Where to find shelter from rising inflation
Where to find shelter from rising inflation
The Covid-19 crisis has resulted in enormous fiscal and monetary stimulus while also destroying capacity in some sectors of the economy. This has led some investors to believe we are on the cusp of a rise in inflation. We analyse the impact of this potential scenario on seven asset classes and find that while some of them have desirable inflation-hedging properties, their ability to generate positive real (inflation-adjusted) returns varies over time. Whichever inflation scenario unfolds, traditional equity and bond investors face the greatest risks and cannot afford to be complacent.
In the wake of Covid-19, investors have started debating whether long-dormant inflation risks will soon resurface. The fear is that the historic fiscal and monetary response to the pandemic, combined with the disruption it has inflicted on supply chains, could exert upward pressure on the overall rate of price increases for goods and services once economic activity normalises. This would bring an end to the era of low inflation that we have grown accustomed to over the past three and a half decades.
Markets are slowly waking up to this possibility. Inflation expectations, as measured by the yield difference between nominal and inflation-protected US Treasury bonds, have rebounded sharply from their pandemic lows. They are now just above their average of 2% seen for the past decade. But if inflation expectations rise even further, then markets could react unfavourably. For example, in the past, equities and bonds posted negative real (inflation-adjusted) returns more than half the time in periods of high and rising inflation. Clearly, there is a lot at stake and investors cannot afford to be complacent.
So where should investors look for effective inflation protection? To answer this question, we analyse the impact of inflation on seven asset classes: government bonds, equities, short-term bills, inflation-linked bonds, real estate investment trusts (REITs), commodities and gold. Our research finds that while some of these assets have desirable inflation-hedging properties, their ability to deliver positive real returns varies over time and arbitrarily selecting some of them may distort a portfolio’s risk profile.
Given the range of risk tolerances for different investors, there is no optimal approach that would suit everyone. In general, a balance must be struck between a desire for inflation protection and a tolerance for volatility. Depending on an investor’s asset mix and their assumptions about future market behaviour, it is possible, however, to incorporate inflation hedges into a portfolio without causing undue distortions to its prior risk profile.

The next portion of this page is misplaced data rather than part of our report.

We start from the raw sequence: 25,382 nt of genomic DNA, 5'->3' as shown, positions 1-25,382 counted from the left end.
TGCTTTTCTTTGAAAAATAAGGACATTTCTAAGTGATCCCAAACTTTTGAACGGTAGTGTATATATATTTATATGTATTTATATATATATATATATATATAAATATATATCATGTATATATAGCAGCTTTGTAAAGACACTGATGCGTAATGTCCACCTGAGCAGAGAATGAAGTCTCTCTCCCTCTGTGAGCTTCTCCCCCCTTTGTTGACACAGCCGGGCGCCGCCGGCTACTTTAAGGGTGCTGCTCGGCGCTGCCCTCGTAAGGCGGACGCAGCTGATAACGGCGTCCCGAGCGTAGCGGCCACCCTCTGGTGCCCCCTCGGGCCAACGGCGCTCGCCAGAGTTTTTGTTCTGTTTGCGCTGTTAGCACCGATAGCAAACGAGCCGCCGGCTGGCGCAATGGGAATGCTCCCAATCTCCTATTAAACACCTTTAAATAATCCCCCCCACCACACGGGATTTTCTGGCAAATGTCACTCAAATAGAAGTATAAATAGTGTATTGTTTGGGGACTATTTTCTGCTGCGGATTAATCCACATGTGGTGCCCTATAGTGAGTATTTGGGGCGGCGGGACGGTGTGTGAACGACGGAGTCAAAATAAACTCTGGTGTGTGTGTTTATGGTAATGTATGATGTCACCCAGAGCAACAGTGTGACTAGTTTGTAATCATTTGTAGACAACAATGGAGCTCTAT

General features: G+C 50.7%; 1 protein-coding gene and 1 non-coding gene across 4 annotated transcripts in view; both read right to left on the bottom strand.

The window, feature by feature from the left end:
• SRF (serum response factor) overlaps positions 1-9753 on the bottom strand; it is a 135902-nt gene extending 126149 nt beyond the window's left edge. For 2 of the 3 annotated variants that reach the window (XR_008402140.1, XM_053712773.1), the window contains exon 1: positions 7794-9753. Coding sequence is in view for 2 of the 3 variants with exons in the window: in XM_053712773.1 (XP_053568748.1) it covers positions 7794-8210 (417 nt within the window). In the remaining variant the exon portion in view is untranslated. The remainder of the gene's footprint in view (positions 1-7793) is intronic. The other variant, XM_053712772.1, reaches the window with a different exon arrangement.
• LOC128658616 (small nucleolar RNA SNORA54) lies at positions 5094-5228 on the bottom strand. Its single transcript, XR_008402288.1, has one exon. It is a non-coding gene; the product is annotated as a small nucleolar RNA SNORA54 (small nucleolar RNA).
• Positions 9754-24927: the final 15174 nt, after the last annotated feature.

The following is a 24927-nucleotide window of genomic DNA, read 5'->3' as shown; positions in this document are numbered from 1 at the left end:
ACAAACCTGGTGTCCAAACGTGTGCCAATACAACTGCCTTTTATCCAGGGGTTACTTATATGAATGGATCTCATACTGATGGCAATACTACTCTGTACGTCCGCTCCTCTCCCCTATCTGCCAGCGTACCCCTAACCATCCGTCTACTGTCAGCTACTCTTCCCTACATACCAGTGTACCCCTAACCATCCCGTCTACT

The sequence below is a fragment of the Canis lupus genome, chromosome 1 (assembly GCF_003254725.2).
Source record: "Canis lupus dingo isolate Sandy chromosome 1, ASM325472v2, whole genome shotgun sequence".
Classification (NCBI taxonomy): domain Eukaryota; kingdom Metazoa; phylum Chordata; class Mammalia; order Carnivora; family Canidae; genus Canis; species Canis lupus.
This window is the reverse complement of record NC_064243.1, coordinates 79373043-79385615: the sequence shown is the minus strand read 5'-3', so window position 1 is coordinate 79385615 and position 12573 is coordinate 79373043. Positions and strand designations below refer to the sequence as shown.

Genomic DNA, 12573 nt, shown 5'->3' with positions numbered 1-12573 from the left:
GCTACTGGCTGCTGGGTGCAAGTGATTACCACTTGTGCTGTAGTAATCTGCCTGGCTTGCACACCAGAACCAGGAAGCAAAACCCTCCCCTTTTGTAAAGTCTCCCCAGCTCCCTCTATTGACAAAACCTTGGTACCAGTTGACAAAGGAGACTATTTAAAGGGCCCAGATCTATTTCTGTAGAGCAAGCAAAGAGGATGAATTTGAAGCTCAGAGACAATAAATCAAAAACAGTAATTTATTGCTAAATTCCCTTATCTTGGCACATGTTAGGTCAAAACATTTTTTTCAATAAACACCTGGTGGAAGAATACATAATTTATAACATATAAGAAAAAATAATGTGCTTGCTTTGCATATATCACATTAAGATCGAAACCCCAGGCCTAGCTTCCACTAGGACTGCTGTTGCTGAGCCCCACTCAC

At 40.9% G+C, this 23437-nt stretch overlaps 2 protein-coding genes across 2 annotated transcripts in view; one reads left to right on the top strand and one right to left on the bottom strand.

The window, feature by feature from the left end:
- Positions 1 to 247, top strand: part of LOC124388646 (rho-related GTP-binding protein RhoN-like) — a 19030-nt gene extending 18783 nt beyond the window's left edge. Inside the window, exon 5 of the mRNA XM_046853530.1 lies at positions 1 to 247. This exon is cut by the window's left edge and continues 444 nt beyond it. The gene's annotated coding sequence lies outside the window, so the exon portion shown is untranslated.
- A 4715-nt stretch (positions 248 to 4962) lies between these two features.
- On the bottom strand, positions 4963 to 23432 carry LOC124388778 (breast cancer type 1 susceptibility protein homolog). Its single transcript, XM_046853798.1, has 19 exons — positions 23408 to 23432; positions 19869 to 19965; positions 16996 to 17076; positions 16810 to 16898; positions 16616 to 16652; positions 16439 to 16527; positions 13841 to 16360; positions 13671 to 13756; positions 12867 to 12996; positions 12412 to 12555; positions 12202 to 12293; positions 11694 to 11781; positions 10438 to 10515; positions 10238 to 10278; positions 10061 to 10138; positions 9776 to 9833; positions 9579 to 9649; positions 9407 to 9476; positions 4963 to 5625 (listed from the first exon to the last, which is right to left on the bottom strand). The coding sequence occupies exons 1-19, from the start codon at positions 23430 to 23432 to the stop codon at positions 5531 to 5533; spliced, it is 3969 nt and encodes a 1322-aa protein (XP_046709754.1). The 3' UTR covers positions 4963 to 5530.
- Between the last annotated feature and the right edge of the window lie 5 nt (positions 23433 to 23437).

Our analysis is based on all available market data since March 1973. This period captures the end of the Bretton Woods era and the shift towards the fiat monetary system that remains in place today. To keep the scope of this paper manageable, we focus on US inflation, as measured by the consumer price index (CPI), although the insights we provide are still relevant for global investors.
The first step to evaluating any prospective inflation hedge is to assess its responsiveness to inflation. We measure this by calculating the sensitivity of an asset’s total return to a change in the inflation rate over a one-year horizon, after controlling for the level of inflation. This is known as an asset’s “inflation beta.” All else equal, the higher an asset’s inflation beta, the more its returns have tended to increase when inflation has risen.
Figure 1 illustrates how inflation sensitivity varies significantly by asset class (see appendix for the list of indices used). Bonds and equities, for example, tend to respond negatively to rising inflation. For every 1% increase in the inflation rate (e.g. a rise from 2% to 3% over one year), US Treasuries and equities fell by 1.7% and 1.2% respectively. In contrast, gold and commodities exhibited very positive betas, suggesting they have historically rallied when the rate of inflation increased.
Figure 1: Inflation sensitivity varies by asset class
Source: Datastream Refinitiv and Schroders. Data from March 1973 to December 2020, except TIPS from March 1997. Notes: based on a multivariate regression of rolling annual total returns of each asset class on the change in the inflation rate over one year (inflt+0 - inflt-1) and the inflation rate at the start of the year (inflt-1). *Not statistically significant at the 5% level using robust standard errors.
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